By André Bastos Gurgel, OAB
Throughout history there have been a handful of speeches that have been remembered and elevated to the status of great works of oratory. Some of the most well-known include the Gettysburg Address, Charlie Chaplin’s speech in the movie “The Great Dictator” and Martin Luther King’s “I have a dream…” speech. Today I’m going to be focussing on a speech that dating from the Roman invasion of England, delivered by Calgacus, chieftain of the Caledonian Confederacy who fought the Roman army of Gnaeus Julius Agricola at the Battle of Mons Graupius in northern Scotland in AD 83 or 84.
Tacitus: the Main Source
Publius (or Gaius) Cornelius Tacitus was a senator and historian for the Roman Empire. Although he didn’t write during the so-called “golden age” of Latin literature, he is still widely read. In fact, Tacitus is considered one of the greatest Roman historians. He is known for the brevity and compactness of his Latin prose. It’s worth mentioning that while Tacitus’ greatest works are in the field of history, he was also interested in the art of oratory (Dialogus de oratoribus) and even wrote a colorful description of the German peoples who fought against the Romans.
The Speech of Calgacus
Calgacus’ speech is found in Tacitus’ De vita et moribus Iulii Agricolae. Some scholars believe Tacitus made up both Calgacus and his speech, but there is also a distinct possibility that he heard the speech from reliable sources, such as prisoners of war, spies or traitors. Although Tacitus’ style is very simple in this passage, it is not recommended reading for beginners. It’s worth mentioning that the famous quote “ubi solitudinem faciunt, pacem appellant” is from the last lines of this speech.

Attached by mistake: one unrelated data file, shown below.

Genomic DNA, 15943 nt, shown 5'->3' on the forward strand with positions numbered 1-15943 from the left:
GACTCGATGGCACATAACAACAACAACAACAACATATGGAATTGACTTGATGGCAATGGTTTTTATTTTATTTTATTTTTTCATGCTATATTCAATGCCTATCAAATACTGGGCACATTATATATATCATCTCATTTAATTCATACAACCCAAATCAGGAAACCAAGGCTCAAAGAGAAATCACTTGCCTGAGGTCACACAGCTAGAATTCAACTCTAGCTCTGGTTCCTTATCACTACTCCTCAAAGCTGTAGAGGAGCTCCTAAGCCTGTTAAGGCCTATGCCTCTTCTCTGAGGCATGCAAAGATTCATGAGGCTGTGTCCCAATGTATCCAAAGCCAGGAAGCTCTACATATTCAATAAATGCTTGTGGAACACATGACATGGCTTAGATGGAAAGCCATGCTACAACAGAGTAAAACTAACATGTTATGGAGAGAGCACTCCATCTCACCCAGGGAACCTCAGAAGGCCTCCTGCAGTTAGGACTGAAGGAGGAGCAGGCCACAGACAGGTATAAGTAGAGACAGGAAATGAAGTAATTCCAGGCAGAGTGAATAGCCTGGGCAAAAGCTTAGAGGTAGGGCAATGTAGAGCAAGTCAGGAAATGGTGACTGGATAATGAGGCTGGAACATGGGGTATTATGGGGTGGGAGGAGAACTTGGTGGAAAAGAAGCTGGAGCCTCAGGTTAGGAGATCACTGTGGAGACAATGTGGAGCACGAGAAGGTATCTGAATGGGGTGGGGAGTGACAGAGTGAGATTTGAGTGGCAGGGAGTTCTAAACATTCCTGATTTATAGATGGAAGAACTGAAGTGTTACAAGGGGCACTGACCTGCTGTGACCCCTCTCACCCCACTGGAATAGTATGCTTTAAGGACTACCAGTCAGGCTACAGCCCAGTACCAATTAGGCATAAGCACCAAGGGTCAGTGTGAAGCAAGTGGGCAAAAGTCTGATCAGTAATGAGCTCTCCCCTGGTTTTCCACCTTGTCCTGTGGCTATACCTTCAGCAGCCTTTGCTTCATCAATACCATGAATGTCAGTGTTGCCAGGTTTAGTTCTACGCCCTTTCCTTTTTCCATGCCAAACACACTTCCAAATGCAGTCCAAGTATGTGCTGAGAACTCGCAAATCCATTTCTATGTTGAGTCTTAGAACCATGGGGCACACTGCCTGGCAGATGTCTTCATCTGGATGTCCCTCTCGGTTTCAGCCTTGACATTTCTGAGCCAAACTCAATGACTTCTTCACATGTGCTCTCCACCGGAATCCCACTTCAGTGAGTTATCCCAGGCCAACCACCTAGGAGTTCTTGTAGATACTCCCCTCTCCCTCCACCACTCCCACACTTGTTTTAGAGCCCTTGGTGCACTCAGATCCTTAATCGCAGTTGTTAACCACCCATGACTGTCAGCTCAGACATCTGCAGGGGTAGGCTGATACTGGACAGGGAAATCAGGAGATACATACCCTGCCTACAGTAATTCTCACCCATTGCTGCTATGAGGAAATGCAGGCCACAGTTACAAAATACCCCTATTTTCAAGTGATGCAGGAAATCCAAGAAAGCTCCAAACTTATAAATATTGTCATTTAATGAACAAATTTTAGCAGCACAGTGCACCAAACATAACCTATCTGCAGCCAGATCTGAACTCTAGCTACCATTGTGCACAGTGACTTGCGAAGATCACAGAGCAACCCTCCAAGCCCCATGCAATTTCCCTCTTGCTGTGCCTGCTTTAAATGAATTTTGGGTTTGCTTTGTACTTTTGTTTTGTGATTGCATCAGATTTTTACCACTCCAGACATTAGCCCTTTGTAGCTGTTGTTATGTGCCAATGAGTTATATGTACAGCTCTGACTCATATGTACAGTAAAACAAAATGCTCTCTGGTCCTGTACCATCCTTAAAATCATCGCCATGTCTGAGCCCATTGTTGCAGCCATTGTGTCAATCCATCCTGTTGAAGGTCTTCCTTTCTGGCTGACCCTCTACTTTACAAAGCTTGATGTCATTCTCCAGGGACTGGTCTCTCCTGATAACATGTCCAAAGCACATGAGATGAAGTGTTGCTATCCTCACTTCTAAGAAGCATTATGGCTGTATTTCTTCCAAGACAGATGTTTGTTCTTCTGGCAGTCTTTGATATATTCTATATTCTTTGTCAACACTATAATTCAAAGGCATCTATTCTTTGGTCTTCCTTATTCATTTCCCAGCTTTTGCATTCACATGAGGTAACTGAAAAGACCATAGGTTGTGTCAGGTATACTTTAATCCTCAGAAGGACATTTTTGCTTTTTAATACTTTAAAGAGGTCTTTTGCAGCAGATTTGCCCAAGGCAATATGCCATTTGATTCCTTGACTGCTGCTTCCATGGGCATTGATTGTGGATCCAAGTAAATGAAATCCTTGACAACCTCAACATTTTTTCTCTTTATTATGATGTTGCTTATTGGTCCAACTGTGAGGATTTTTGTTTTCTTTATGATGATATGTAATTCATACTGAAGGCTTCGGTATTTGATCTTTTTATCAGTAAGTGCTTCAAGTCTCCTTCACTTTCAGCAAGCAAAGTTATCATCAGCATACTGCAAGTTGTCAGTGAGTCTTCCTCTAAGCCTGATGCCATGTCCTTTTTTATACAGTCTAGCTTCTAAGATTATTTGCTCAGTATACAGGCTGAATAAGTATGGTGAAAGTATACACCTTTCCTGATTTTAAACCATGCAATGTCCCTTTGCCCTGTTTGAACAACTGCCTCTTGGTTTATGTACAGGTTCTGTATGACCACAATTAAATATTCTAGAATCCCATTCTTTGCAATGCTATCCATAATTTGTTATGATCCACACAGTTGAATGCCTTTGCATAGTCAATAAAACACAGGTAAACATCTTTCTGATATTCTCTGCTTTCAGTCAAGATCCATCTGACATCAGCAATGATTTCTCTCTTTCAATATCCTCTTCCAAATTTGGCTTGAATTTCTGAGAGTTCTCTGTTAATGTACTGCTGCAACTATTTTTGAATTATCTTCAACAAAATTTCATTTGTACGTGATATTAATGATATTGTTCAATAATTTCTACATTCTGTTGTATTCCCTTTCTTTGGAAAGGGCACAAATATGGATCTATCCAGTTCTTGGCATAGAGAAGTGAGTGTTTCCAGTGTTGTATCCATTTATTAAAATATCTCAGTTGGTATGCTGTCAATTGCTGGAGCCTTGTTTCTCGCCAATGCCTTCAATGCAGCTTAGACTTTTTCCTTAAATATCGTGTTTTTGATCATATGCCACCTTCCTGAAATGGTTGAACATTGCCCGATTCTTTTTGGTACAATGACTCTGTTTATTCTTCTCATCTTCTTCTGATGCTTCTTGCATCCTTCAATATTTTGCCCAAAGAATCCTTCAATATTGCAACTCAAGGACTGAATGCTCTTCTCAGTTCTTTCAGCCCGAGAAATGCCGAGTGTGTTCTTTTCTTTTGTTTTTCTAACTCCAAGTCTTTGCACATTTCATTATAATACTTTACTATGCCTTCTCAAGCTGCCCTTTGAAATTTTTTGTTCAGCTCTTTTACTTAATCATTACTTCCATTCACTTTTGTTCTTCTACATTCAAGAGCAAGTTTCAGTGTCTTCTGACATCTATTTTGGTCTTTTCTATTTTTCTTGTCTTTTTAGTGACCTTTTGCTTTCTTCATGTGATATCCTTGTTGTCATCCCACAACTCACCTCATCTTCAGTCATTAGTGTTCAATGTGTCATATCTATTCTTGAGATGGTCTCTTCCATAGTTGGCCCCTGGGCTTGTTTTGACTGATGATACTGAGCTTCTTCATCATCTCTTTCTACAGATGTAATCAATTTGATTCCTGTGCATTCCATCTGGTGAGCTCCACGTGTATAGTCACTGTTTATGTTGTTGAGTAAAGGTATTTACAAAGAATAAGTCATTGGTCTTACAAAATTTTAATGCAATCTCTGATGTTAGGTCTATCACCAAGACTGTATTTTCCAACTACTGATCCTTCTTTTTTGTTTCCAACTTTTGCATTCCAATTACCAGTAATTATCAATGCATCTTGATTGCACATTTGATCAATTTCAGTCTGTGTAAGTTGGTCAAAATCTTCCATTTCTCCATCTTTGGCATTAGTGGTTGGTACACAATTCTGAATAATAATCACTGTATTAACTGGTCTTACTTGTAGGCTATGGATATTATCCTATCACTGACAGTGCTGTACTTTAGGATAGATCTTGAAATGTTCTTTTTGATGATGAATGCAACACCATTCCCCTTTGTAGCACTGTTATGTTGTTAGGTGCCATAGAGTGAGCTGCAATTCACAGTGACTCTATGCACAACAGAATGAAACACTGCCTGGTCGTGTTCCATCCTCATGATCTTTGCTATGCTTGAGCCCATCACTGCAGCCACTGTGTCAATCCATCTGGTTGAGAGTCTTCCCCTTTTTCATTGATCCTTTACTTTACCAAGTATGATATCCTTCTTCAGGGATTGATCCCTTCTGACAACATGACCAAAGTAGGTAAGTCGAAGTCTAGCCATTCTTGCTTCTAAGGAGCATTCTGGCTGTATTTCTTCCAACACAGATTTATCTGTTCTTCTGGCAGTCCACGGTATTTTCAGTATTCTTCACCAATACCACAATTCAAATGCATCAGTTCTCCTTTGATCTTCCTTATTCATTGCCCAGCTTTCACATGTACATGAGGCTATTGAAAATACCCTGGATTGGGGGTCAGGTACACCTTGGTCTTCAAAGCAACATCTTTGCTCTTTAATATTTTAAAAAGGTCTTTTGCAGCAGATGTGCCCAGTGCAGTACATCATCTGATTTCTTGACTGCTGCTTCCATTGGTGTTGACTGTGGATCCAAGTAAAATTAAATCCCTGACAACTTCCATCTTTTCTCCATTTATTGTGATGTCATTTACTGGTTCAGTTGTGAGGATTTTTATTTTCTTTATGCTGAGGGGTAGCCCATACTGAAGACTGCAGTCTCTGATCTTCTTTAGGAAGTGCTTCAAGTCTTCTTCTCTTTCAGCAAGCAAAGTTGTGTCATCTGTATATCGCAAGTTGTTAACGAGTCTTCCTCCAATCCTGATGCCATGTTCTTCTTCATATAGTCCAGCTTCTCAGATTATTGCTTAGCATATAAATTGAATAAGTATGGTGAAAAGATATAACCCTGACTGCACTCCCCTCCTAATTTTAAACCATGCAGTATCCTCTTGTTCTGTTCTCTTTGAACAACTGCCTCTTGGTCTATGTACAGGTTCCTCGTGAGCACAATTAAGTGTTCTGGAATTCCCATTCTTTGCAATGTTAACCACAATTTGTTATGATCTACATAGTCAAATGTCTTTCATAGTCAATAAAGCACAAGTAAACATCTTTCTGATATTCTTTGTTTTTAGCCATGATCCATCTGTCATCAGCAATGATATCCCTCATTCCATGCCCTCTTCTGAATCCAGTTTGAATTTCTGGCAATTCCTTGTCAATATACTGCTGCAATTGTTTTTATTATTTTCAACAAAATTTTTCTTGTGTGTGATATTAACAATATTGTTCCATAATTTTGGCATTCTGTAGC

Quotiens causas belli et necessitatem nostram intueor, magnus mihi animus est hodiernum diem consensumque vestrum initium libertatis toti Britanniae fore: nam et universi coistis et servitutis expertes, et nullae ultra terrae ac ne mare quidem securum inminente nobis classe Romana. Ita proelium atque arma, quae fortibus honesta, eadem etiam ignavis tutissima sunt.
Whenever I consider the origin of this war and the necessities of our position, I have a sure confidence that this day, and this union of yours, will be the beginning of freedom to the whole of Britain. To all of us, slavery is a thing unknown; there are no lands beyond us, and even the sea is not safe, menaced as we are by a Roman fleet. And thus in war and battle, in which the brave find glory, even the coward will find safety.”
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ABOUT THE AUTHOR
André Bastos Gurgel, OAB (Order of Attorneys of Brazil), Academic Advisor for the Carmenta Online Latin School, is a life-long student of both modern and ancient languages. Mr. Gurgel is fluent in English, Portuguese, Mandarin, Spanish, French, Italian, German, and Latin (the last of which he learned with Carmenta) and has a working knowledge of Danish, Hebrew, Ancient Greek, and Sanskrit. Mr. Gurgel is currently studying Old English through Carmenta as well.
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